Deputies received an informant's tip that the car of Short's girlfriend, Leya Lorenzen, was parked at 2721 Jones Street in Sioux City. Law enforcement obtained a search warrant for that address from a district associate judge in Le Mars. The application identified the place to be searched as a “single story wood frame home white and yellow in color” with a “single stall garage.” Local police assisting in the search, however, later reported that Lorenzen did not reside at the location identified on the warrant. After law enforcement inquired at the address identified on the warrant, the resident who answered explained that he did not know Lorenzen or Short but stated that there was an apartment next door and people are coming and going from there all the time.” The new location was a two-story house that had been converted into four apartments. Deputies then contacted the owner of the apartment building and learned that Lorenzen had rented an apartment at 2723 1/2 Jones Street, which was the upstairs apartment.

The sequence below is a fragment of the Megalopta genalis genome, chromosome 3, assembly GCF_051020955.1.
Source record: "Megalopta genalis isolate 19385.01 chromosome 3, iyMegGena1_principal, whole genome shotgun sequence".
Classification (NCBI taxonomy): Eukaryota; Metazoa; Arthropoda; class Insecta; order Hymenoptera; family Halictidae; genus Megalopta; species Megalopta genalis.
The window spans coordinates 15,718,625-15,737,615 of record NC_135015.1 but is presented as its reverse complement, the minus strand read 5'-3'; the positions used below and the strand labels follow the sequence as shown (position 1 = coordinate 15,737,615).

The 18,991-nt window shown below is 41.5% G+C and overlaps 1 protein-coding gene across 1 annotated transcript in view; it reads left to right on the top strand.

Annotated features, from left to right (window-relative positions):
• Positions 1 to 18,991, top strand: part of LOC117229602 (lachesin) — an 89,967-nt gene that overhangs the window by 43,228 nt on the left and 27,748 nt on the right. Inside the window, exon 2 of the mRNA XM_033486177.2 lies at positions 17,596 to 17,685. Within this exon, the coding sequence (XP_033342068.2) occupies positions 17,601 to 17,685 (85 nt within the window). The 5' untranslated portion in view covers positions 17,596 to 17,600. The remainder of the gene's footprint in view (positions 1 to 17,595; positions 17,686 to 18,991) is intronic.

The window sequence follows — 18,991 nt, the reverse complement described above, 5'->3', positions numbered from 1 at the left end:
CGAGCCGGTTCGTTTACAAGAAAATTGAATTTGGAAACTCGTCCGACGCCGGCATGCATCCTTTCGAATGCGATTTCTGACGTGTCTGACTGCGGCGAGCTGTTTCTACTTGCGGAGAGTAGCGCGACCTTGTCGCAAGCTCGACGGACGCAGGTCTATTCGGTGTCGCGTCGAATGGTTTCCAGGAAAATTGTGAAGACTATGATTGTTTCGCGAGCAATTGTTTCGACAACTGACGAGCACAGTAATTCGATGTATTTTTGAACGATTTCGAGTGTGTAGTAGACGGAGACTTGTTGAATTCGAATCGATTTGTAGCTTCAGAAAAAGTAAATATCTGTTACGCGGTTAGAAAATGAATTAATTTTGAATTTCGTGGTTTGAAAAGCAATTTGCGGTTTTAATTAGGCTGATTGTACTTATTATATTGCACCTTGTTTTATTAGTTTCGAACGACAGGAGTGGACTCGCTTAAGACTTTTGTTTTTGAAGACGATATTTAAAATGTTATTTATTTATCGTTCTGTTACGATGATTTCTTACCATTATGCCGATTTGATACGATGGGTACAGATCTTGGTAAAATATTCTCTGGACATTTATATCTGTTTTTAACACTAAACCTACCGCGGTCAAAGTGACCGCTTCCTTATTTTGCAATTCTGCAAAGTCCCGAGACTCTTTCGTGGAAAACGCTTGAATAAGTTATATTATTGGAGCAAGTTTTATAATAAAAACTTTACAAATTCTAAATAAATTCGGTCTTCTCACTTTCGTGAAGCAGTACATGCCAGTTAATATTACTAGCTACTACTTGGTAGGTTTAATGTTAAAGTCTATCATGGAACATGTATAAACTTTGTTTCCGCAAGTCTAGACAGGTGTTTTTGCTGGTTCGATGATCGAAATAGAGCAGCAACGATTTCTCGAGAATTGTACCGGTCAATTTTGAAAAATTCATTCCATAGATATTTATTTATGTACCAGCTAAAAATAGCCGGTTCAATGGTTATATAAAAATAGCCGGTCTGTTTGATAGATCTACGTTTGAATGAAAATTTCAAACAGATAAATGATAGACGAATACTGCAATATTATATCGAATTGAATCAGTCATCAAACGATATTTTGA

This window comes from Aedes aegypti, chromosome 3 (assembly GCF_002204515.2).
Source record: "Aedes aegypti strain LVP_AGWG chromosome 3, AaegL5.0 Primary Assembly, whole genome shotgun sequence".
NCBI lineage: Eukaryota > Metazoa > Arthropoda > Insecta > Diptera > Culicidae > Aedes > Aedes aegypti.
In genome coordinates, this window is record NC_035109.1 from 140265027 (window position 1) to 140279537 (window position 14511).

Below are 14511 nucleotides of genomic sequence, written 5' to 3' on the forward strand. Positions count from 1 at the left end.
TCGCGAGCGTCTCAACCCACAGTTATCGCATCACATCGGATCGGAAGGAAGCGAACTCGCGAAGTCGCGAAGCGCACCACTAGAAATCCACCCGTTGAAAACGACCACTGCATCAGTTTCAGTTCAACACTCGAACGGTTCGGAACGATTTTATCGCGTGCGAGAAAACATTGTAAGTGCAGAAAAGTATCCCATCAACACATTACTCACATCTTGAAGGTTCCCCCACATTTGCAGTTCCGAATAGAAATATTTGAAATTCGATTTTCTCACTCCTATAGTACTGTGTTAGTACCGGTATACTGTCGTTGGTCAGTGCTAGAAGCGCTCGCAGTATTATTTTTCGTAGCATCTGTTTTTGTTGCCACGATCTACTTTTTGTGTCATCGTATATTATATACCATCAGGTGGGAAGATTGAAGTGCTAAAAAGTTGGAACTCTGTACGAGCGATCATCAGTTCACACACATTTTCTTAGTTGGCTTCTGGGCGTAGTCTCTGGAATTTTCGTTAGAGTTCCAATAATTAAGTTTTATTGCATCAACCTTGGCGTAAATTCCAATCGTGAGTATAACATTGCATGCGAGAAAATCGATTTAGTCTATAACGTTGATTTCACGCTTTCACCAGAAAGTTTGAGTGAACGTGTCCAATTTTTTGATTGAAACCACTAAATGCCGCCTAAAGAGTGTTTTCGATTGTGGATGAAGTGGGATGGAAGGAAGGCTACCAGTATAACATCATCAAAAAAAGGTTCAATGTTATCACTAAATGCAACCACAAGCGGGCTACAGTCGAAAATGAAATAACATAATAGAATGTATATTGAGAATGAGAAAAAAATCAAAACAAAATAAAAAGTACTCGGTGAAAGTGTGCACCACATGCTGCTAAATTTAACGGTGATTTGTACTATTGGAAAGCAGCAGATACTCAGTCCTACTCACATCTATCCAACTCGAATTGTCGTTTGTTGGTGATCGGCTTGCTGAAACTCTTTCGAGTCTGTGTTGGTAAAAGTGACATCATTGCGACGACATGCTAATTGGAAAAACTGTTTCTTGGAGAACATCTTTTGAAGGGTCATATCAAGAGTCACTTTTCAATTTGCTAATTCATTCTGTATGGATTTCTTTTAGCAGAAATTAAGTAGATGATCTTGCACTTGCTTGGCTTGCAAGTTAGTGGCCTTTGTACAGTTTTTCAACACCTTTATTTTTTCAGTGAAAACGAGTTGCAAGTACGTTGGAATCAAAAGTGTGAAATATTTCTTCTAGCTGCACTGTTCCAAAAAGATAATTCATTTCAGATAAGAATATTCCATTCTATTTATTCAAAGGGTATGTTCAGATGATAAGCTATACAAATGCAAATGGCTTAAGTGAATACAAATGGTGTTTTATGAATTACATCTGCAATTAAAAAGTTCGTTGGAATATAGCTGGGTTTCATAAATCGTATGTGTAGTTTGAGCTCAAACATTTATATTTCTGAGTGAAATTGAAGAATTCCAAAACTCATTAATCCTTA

At this point, law enforcement called the judge who issued the original search warrant and asked if they should return to Le Mars to get another search warrant. According to the testimony of the law enforcement officer at the hearing on the motion to suppress, the district associate judge gave law enforcement verbal authorization to change the address on the warrant and “to note that this was done telephonically through the authority of” the issuing judge. Law enforcement scratched out the address on the original warrant and wrote in the new address. Law enforcement also scratched through the word “yellow” describing the house, however they left the description of the place to be searched as “a single story wood frame home.” No statement was added to the original warrant indicating that it had been altered pursuant to verbal authorization of the court.